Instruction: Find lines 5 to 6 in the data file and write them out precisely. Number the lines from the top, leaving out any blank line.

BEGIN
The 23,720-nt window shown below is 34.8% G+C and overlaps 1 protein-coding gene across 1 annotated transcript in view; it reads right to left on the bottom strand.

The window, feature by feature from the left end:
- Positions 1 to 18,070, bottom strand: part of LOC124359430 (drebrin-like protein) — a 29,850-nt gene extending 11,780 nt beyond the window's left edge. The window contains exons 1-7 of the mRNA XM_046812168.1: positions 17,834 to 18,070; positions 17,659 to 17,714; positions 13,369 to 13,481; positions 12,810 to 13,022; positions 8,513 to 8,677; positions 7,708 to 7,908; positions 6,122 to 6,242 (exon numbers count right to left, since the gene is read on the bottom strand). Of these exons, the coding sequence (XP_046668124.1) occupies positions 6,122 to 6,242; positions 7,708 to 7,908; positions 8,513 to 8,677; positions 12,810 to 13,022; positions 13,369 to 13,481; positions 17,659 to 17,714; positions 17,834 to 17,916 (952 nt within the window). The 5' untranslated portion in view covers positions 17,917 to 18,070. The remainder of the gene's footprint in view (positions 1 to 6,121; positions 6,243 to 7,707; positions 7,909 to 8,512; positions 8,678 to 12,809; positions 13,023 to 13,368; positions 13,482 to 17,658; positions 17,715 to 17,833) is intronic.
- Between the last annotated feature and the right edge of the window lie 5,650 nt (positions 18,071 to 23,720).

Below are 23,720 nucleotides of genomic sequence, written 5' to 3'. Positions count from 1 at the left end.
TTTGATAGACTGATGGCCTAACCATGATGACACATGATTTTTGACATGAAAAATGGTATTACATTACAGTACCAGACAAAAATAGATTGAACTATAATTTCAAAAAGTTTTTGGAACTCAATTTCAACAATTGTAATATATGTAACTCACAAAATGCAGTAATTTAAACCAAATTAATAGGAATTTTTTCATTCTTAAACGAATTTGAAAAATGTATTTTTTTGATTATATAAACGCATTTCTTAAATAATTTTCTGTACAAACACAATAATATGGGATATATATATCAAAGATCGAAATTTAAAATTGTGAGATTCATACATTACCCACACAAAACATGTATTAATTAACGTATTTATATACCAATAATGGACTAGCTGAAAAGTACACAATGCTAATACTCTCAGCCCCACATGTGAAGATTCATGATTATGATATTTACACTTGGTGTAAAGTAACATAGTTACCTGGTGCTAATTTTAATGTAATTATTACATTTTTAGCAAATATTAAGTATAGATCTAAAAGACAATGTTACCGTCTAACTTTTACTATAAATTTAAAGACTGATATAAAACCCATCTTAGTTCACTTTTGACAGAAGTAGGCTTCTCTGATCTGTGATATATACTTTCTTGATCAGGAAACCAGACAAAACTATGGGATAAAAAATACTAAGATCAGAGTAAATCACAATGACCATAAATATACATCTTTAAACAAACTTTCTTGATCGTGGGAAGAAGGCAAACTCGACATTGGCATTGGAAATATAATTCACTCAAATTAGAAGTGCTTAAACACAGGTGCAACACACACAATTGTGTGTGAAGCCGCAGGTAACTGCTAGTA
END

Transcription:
Below are 23,720 nucleotides of genomic sequence, written 5' to 3'. Positions count from 1 at the left end.
TTTGATAGACTGATGGCCTAACCATGATGACACATGATTTTTGACATGAAAAATGGTATTACATTACAGTACCAGACAAAAATAGATTGAACTATAATTTCAAAAAGTTTTTGGAACTCAATTTCAACAATTGTAATATATGTAACTCACAAAATGCAGTAATTTAAACCAAATTAATAGGAATTTTTTCATTCTTAAACGAATTTGAAAAATGTATTTTTTTGATTATATAAACGCATTTCTTAAATAATTTTCTGTACAAACACAATAATATGGGATATATATATCAAAGATCGAAATTTAAAATTGTGAGATTCATACATTACCCACACAAAACATGTATTAATTAACGTATTTATATACCAATAATGGACTAGCTGAAAAGTACACAATGCTAATACTCTCAGCCCCACATGTGAAGATTCATGATTATGATATTTACACTTGGTGTAAAGTAACATAGTTACCTGGTGCTAATTTTAATGTAATTATTACATTTTTAGCAAATATTAAGTATAGATCTAAAAGACAATGTTACCGTCTAACTTTTACTATAAATTTAAAGACTGATATAAAACCCATCTTAGTTCACTTTTGACAGAAGTAGGCTTCTCTGATCTGTGATATATACTTTCTTGATCAGGAAACCAGACAAAACTATGGGATAAAAAATACTAAGATCAGAGTAAATCACAATGACCATAAATATACATCTTTAAACAAACTTTCTTGATCGTGGGAAGAAGGCAAACTCGACATTGGCATTGGAAATATAATTCACTCAAATTAGAAGTGCTTAAACACAGGTGCAACACACACAATTGTGTGTGAAGCCGCAGGTAACTGCTAGTA